So....yeah. I am anxiously awaiting Season 4 because this is how I felt Season 3 ended and I am NOT ok with it:
While we wait for Season 4, I found a really great way to get my OUAT fix and placate my withdrawal symptoms. Fan fic!!
A good friend of mine writes her own fanfic story based on OUAT, and I love it! It's told from the perspective of Henry, a few years into the future. It's exactly what I need during these dark times...haha! Check it out, and click "Follow" to get notifications on new chapters when she adds it: The Cost of Happiness.
That's all for now. If you are a Oncer and have anything to add, I welcome your comments! Some of my favorite conversations in the history of my life have been with my friends over this show! I'd love to hear from you.
It is officially summer, which means...tie dye season!
Yesterday, my friend brought over her Ergo and wanted to try an ice dye over its original color. It is a maroon Ergo with tan-colored inner and hood with little butterflies and bugs printed on the material. She wanted to liven it up a little, so she bought a few packets of Dylon and Tulip dyes from Joann. She also brought along her two boys (one aged 4 and the other only a few months old), so I brought out my last Tulip Tie-Dye kit that I bought on sale from Tuesday Morning, and we let the boys have fun tie-dyeing my dish towels (upcycled flat diapers and flour sack towels) and some white onesies.
First, the Ergo was set up for an ice dye. I soaked it in a soda ash solution (1 cup of washing soda and filled a canning pot with enough water to immerse the Ergo). The BEFORE (Google image):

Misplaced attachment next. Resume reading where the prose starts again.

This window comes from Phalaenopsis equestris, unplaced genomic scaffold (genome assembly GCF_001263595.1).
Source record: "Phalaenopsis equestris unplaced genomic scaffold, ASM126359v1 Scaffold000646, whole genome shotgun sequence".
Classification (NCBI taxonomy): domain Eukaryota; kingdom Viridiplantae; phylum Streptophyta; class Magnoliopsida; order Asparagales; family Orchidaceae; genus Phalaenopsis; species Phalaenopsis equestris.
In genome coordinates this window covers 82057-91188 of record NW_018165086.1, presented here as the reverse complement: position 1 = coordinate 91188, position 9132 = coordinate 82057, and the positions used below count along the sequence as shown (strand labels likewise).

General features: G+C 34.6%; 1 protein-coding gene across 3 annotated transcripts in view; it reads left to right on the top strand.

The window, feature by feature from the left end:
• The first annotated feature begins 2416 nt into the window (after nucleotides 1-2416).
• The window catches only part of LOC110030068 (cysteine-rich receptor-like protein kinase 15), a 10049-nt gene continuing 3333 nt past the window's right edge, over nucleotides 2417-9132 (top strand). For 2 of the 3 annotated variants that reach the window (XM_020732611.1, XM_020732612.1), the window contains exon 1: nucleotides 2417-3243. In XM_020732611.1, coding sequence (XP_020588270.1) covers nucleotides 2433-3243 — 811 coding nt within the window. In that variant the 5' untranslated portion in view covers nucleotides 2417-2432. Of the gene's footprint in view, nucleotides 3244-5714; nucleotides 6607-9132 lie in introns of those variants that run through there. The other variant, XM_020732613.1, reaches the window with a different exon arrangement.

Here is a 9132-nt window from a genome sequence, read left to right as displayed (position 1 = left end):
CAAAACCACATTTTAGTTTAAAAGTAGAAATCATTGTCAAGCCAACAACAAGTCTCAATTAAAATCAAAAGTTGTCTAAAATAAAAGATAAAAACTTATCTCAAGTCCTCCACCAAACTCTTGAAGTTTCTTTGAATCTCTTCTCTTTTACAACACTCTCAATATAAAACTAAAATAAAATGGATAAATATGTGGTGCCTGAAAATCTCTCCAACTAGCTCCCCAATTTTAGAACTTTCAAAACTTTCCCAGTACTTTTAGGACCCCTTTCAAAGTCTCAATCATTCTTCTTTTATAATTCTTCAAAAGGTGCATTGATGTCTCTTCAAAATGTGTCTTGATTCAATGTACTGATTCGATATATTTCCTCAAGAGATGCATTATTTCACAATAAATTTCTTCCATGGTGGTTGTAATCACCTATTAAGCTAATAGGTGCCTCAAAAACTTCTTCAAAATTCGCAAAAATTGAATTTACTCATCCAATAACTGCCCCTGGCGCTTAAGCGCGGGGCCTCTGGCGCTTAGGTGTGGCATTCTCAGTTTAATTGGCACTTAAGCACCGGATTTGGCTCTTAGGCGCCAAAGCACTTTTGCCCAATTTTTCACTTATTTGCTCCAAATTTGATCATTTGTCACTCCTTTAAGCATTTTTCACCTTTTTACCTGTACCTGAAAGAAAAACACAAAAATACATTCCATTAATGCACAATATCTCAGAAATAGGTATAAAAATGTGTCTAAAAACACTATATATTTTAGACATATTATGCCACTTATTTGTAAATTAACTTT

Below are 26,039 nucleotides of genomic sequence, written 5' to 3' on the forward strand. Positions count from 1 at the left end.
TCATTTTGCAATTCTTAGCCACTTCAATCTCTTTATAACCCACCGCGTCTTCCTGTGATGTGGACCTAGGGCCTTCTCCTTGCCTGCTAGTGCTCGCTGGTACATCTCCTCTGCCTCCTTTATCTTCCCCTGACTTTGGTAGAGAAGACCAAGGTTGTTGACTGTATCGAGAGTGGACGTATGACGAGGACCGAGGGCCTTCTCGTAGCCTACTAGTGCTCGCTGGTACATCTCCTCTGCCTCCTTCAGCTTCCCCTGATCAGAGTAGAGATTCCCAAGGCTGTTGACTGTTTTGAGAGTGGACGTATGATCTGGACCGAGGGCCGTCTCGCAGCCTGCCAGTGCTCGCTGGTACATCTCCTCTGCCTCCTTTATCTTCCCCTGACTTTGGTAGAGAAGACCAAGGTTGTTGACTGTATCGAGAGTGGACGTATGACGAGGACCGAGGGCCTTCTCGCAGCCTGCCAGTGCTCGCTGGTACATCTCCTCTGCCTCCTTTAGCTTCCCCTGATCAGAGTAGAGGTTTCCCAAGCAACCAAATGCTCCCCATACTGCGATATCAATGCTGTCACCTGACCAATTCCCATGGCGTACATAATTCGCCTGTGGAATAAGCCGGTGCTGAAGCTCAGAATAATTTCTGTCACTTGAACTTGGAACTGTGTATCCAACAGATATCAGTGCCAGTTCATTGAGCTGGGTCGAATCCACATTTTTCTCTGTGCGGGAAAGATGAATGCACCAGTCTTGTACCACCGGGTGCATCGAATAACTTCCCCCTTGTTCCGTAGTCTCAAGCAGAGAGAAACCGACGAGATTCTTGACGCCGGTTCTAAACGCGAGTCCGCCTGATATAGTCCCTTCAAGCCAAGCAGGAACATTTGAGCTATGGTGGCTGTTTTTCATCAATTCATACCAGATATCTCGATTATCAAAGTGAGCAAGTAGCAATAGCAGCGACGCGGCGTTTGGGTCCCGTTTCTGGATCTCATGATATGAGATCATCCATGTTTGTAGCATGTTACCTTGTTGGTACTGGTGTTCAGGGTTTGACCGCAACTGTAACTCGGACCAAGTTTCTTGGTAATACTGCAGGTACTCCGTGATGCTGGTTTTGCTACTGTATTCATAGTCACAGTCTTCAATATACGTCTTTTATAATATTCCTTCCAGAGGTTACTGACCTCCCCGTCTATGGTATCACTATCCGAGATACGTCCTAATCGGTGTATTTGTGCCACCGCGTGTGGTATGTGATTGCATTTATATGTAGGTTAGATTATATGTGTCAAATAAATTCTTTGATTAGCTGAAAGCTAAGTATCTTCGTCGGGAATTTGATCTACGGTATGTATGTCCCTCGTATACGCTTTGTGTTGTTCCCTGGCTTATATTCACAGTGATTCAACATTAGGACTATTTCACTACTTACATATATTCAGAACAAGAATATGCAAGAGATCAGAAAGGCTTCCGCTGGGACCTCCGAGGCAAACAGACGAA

Next, we put it in a plastic basket from Dollar Tree and suspended it on my drying rack, with a drip pan underneath. We covered the carrier with crushed ice and my friend sprinkled her dyes over the ice in random patterns.
It was in the sun, so the ice melted fairly quickly. Some of the dye started drying out, so I added more ice.
Halfway through, I discovered the infant insert and threw it underneath, in the drip pan (after I emptied it).
As the ice melted, we helped the boys with some tie dyeing projects. We did a spiral and some other random folds. When they were done drying, I thought it would be more fun (and a little quicker) to rinse them off with the garden hose. It was so much fun! We all got drenched, which was great because it was one of the hottest days we have had so far this summer.
As you can see, they turned out GREAT!
Now, the Ergo had to stay here and sit for another 20 hours or so. Meanwhile, we mixed the dye for a wrap that I've been itching to dye for weeks. You can see the full tutorial and finished result here.
The Ergo sat in the stand, melting and drying overnight. The next day after I got home from work, I immediately took it inside and rinsed it off. This is it when it was still wet (it lightened up a bit when it dried):
Completely dried (with my baby girl's little foot):
My friend says she wants to try a discharge technique to draw on some stars and swirls, which I think will look great! I also kind of think it looks a bit like a "zombie apocalypse" Ergo, which is right up her alley. ;)
We had a great day and the kids had a blast. I definitely recommend trying a tie dye party for your next playdate! Grab all the white cotton items you can find around the house, or maybe pick up some white tees at a thrift store and give them a makeover. My son loves wearing the t-shirt he tie-dyed last week all on his own. I think even just the fact that he gets to wear gloves is exciting enough for him! If you homeschool and/or do your own preschool activities with other families in your area, this could be a great learning opportunity. My son loves to watch the colors mix and we talk about the color wheel, and when he has friends over they have to share the bottles, follow directions and listen carefully, and then they get wet! It's a perfect summer school/play day.
Have you ever hosted a tie-dye party? Share your experiences and creations below!
I'll admit it: the term "unschooling" sounds pretty far out there in left field. Left field as in, you have GOT to be kidding me.